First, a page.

Name: Shawn Robison
Job Title: Heavy Equipment Operator
Where: Louisville, KY
Employer: Flynn Brothers Contracting
Years of Experience: 18
Education: High School Diploma
Salary of Heavy Equipment Operator: See the PayScale Research Center for the median Pay Scale for Heavy Equipment Operators.
Career as a Heavy Equipment Operator
For readers who like to work outdoors, it might be worthwhile to look into a career as a Heavy Equipment Operator. In this Salary Story, we spoke to Heavy Equipment Operator Shawn Robison. He told us about the factors that affect the pay scale for Heavy Equipment Operators and Heavy Equipment Operator job opportunities. If you’ve been wondering about attending Heavy Equipment Operator schools verses learning on the job, don’t miss this interview with a seasoned professional. Shawn shared great info with us on working conditions, what to expect on a job site, and what skills may improve the salary of Heavy Equipment Operator professionals.
If you want to know what it’s like to have a career as a Heavy Equipment Operator, how to find those Heavy Equipment Operator jobs, and the standard salary of a Heavy Equipment Operator, this interview is groundbreaking!
Heavy Equipment Operator Job Description:
For the last few years I have operated mostly excavators. My duties include loading mass dirt and rock onto 30-ton articulated dumptrucks and over the road tri-axle dumptrucks. We usually work 9-10 hours a day, rain or shine, and average around 200 loads a day. I routinely operate track-hoes, back-hoes, large and small dozers, highlifts, wheel-loaders, scrapers, and articulated off-road trucks.
Can you describe your career as a Heavy Equipment Operator?
Well, I guess I came into it the easy way: I was aborn into it. My grandfather owned his own construction company, which my dad worked for. I began tagging along whenever I could, at a very early age. I was always fascinated by the big equipment and the way they sculpted the earth, and always just knew that was what I wanted to do with myself.
Do you recall any humorous moments from your career as a Heavy Equipment Operator?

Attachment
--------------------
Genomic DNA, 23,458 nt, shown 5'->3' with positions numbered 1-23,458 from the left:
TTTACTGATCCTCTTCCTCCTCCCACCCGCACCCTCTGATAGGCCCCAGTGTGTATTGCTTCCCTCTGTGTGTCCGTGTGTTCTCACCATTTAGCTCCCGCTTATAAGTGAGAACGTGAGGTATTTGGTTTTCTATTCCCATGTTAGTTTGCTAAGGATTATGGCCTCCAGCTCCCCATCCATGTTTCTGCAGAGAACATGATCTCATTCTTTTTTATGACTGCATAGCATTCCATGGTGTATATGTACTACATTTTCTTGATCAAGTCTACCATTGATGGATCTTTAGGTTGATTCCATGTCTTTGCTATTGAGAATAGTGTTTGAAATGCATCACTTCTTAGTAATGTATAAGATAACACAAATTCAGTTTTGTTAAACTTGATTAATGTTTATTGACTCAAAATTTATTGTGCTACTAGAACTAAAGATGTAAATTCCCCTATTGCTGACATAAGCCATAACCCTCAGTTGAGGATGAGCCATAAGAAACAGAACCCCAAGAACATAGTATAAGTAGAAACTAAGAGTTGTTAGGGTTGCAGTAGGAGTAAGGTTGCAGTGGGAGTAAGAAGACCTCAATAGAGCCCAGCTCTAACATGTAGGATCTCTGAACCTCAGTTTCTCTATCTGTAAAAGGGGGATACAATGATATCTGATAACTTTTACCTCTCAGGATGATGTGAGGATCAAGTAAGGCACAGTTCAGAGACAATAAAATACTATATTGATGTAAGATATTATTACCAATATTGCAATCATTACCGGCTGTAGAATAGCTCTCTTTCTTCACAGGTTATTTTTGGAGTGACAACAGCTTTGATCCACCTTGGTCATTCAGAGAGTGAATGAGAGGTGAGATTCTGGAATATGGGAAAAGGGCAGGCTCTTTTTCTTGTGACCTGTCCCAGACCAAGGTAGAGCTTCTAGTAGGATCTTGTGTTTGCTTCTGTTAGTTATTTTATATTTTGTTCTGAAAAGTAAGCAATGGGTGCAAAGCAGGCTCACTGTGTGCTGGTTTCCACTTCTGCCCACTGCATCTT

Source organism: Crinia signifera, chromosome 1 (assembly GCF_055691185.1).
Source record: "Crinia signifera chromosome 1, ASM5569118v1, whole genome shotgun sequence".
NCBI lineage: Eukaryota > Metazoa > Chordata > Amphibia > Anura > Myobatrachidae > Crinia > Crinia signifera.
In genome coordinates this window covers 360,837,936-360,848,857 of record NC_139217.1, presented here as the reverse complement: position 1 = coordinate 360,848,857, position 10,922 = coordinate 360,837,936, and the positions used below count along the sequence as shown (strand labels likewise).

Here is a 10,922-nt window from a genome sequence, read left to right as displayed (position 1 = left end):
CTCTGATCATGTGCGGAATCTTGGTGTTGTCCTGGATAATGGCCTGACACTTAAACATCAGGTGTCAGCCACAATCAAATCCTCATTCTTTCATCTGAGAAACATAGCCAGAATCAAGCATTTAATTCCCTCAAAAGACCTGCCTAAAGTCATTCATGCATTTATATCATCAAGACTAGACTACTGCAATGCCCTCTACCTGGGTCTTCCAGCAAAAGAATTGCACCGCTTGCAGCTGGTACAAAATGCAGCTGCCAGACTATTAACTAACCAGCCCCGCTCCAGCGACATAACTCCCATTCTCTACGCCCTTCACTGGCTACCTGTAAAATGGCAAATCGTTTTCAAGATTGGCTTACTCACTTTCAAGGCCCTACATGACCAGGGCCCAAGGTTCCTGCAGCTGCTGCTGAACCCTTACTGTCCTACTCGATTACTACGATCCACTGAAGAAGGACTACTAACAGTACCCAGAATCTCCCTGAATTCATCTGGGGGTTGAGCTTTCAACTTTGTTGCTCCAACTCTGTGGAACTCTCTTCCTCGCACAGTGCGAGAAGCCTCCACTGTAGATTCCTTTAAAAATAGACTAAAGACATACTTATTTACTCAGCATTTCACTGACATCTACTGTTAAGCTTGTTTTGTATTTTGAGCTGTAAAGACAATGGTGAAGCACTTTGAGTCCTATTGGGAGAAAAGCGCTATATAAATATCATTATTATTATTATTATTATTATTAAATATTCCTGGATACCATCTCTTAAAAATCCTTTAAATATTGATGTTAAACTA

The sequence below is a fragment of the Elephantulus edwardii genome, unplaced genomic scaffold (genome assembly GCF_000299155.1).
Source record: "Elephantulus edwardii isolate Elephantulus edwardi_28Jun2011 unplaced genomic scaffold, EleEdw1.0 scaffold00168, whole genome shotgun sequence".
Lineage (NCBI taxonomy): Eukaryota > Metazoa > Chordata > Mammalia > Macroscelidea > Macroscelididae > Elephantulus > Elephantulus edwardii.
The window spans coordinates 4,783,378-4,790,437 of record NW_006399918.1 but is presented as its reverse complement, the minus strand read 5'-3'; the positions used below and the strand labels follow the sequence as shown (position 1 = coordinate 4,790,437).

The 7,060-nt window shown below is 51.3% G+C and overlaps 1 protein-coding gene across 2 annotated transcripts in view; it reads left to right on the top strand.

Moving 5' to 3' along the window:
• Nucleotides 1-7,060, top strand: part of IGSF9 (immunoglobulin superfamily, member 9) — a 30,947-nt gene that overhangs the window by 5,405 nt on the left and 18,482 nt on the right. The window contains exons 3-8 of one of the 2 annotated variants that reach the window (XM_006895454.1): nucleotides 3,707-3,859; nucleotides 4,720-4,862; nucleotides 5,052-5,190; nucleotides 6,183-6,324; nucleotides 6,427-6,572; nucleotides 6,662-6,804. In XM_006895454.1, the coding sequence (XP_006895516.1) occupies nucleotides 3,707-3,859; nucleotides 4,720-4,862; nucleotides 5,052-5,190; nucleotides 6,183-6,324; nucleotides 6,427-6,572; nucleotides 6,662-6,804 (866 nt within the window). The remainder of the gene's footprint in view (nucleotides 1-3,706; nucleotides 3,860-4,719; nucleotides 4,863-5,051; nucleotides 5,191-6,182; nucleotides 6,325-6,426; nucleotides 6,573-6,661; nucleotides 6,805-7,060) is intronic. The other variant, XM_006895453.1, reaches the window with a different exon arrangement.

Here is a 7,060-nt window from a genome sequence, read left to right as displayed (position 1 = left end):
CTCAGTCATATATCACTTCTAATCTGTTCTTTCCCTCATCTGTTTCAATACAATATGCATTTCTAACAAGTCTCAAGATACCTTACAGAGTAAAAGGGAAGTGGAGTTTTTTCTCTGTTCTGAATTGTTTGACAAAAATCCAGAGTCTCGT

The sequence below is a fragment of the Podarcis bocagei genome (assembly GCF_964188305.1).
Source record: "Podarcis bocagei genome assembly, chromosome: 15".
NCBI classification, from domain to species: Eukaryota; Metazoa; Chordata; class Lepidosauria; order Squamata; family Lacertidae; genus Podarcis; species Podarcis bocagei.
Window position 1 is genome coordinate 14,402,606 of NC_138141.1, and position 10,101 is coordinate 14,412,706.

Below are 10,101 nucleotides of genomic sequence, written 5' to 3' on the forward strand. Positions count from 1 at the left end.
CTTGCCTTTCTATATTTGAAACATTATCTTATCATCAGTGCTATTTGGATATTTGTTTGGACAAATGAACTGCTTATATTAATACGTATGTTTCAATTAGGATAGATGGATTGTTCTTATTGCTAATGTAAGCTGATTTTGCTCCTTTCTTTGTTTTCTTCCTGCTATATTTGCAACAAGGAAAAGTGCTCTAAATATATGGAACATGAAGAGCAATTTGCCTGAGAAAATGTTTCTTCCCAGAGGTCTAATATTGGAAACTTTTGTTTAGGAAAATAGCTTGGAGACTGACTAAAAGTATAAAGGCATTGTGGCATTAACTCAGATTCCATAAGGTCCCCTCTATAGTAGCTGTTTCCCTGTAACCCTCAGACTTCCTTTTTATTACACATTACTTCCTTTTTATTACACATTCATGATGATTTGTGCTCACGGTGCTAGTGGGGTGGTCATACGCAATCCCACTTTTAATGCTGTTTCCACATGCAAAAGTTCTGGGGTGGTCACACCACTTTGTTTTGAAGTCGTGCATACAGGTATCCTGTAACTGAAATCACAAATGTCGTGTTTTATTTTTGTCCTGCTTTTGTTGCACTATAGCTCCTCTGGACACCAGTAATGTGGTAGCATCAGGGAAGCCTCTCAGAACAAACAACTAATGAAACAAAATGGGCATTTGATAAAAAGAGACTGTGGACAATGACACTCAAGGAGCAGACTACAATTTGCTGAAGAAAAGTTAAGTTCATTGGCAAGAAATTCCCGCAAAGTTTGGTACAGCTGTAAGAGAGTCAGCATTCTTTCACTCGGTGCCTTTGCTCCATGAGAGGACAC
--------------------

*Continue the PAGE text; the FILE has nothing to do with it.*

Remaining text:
We usually have to keep it pretty serious at the risk of someone being injured, but we do try to lighten the mood at times. It’s always funny to have a truck driver nod off and fall asleep while waiting to get loaded, then see them take off (with truck still empty), after I have blown my horn at them to back up to me. Every day’s interesting, that’s for sure.
Any advice for those seeking a career as a Heavy Equipment Operator?
Start out at the bottom, learn to check grade for operators and laboring. Watch closely what the veteran operators do, I learned most of what I know just from watching. Be prepared for long hours, long periods of isolation from others, extreme heat and dust in the summers and the joy of zero degree temperatures in the winter; it is definitely not for everyone.
Anyone wanting to get a job in the construction field needs to stop by a construction site and ask to speak with the site foreman, or call the contractor (of their choosing) to set up an interview. Most times you will get hired on the spot, due to the recent lack of good help. Some guys I know have enrolled in Heavy Equipment Operator schools, but I personally don’t recommend this. Heavy Equipment Operator schools are VERY expensive, and just from what I have seen, they don’t teach you much. You’d be better off hiring on somewhere as the “low man on the totem pole” and getting paid while you learn.
Do Heavy Equipment Operators really whistle at pretty girls, or is that a stereotype?
Oh, it’s not just a stereotype! Any pretty girl who comes by one of our jobsites is sure to be whistled and hollered at, much to the displeasure of our boss. I think much of it has to do with us having nothing to look at all day but each other, and dirt, and as a general rule we are not much to look at. Any pretty girl is a welcome change of scenery for us and we like to make the most of it.
What is the outlook on Heavy Equipment Operator job opportunities?
Around here, Heavy Equipment Operator job opportunities are very good. I’ve never saw so much work going on, the demand for heavy equipment operators at this time seems to be at a high point. Everywhere I look, a new road, building or parking lot is being built. Around here, most of the jobs are for private companies. Most people (that I know) who look to take up a job in construction watch the local newspaper ads, they are usually full of construction job openings on every level, from laborers to truck drivers to Heavy Equipment Operators.
One other piece of advice: sometimes the smaller companies will treat you much better than the large mega companies, where things are a lot less personal. Also, try to hire on in the spring when things are getting busy. Fall or winter is never good, things slow down due to bad weather, and the need for more workers is not so great.
What factors affect the pay scale for Heavy Equipment Operators?
Skill level more than anything. A guy who is very good on many different pieces of equipment will make more than someone who only knows how to run one thing. That has more to do with salary than, say, seniority. Most Heavy Equipment Operators are paid by the hour. Only foremen are paid by salary, and I know of no one who gets paid by “the job.”
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- Median Pay Scale for Heavy Equipment Operators by Years of Experience